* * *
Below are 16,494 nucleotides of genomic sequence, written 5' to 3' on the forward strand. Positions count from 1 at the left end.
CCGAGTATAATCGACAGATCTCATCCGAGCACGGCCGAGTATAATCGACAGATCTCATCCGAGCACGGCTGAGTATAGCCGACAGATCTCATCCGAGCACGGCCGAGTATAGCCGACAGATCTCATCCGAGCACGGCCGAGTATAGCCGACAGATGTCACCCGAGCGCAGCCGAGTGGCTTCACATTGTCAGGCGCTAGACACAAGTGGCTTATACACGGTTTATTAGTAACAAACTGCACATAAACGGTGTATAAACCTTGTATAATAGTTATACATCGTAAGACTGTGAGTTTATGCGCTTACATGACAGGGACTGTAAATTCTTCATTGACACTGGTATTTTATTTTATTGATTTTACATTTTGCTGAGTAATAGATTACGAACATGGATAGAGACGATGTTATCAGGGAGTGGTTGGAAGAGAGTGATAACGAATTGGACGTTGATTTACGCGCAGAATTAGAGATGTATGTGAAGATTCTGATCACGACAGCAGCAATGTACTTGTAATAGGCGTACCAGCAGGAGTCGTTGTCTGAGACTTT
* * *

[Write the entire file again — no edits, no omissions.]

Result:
Below are 16,494 nucleotides of genomic sequence, written 5' to 3' on the forward strand. Positions count from 1 at the left end.
CCGAGTATAATCGACAGATCTCATCCGAGCACGGCCGAGTATAATCGACAGATCTCATCCGAGCACGGCTGAGTATAGCCGACAGATCTCATCCGAGCACGGCCGAGTATAGCCGACAGATCTCATCCGAGCACGGCCGAGTATAGCCGACAGATGTCACCCGAGCGCAGCCGAGTGGCTTCACATTGTCAGGCGCTAGACACAAGTGGCTTATACACGGTTTATTAGTAACAAACTGCACATAAACGGTGTATAAACCTTGTATAATAGTTATACATCGTAAGACTGTGAGTTTATGCGCTTACATGACAGGGACTGTAAATTCTTCATTGACACTGGTATTTTATTTTATTGATTTTACATTTTGCTGAGTAATAGATTACGAACATGGATAGAGACGATGTTATCAGGGAGTGGTTGGAAGAGAGTGATAACGAATTGGACGTTGATTTACGCGCAGAATTAGAGATGTATGTGAAGATTCTGATCACGACAGCAGCAATGTACTTGTAATAGGCGTACCAGCAGGAGTCGTTGTCTGAGACTTT